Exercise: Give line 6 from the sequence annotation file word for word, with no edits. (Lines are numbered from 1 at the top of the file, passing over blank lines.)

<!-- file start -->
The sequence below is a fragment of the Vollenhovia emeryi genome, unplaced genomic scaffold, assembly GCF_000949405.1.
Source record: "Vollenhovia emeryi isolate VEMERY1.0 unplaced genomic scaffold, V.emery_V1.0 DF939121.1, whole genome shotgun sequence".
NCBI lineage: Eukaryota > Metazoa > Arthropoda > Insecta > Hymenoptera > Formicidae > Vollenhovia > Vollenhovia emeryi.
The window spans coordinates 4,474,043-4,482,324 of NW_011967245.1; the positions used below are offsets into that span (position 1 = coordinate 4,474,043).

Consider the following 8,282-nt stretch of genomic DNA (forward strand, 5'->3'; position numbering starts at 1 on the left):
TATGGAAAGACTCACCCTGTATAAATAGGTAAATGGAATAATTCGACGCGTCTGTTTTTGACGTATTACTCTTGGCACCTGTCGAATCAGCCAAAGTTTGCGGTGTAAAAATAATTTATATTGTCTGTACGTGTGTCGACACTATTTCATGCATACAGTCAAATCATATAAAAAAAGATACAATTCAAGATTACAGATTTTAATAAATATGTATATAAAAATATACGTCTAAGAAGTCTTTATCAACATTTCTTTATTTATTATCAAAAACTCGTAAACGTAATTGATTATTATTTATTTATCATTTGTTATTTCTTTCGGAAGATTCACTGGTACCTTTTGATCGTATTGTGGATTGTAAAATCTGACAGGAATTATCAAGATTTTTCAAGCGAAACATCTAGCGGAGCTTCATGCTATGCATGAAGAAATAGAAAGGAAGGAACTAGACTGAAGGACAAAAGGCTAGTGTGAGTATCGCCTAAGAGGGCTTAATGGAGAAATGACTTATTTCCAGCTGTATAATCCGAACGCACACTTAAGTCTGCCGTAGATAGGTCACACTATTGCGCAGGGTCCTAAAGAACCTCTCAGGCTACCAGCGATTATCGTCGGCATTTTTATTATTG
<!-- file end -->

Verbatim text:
TATGGAAAGACTCACCCTGTATAAATAGGTAAATGGAATAATTCGACGCGTCTGTTTTTGACGTATTACTCTTGGCACCTGTCGAATCAGCCAAAGTTTGCGGTGTAAAAATAATTTATATTGTCTGTACGTGTGTCGACACTATTTCATGCATACAGTCAAATCATATAAAAAAAGATACAATTCAAGATTACAGATTTTAATAAATATGTATATAAAAATATACGTCTAAGAAGTCTTTATCAACATTTCTTTATTTATTATCAAAAACTCGTAAACGTAATTGATTATTATTTATTTATCATTTGTTATTTCTTTCGGAAGATTCACTGGTACCTTTTGATCGTATTGTGGATTGTAAAATCTGACAGGAATTATCAAGATTTTTCAAGCGAAACATCTAGCGGAGCTTCATGCTATGCATGAAGAAATAGAAAGGAAGGAACTAGACTGAAGGACAAAAGGCTAGTGTGAGTATCGCCTAAGAGGGCTTAATGGAGAAATGACTTATTTCCAGCTGTATAATCCGAACGCACACTTAAGTCTGCCGTAGATAGGTCACACTATTGCGCAGGGTCCTAAAGAACCTCTCAGGCTACCAGCGATTATCGTCGGCATTTTTATTATTG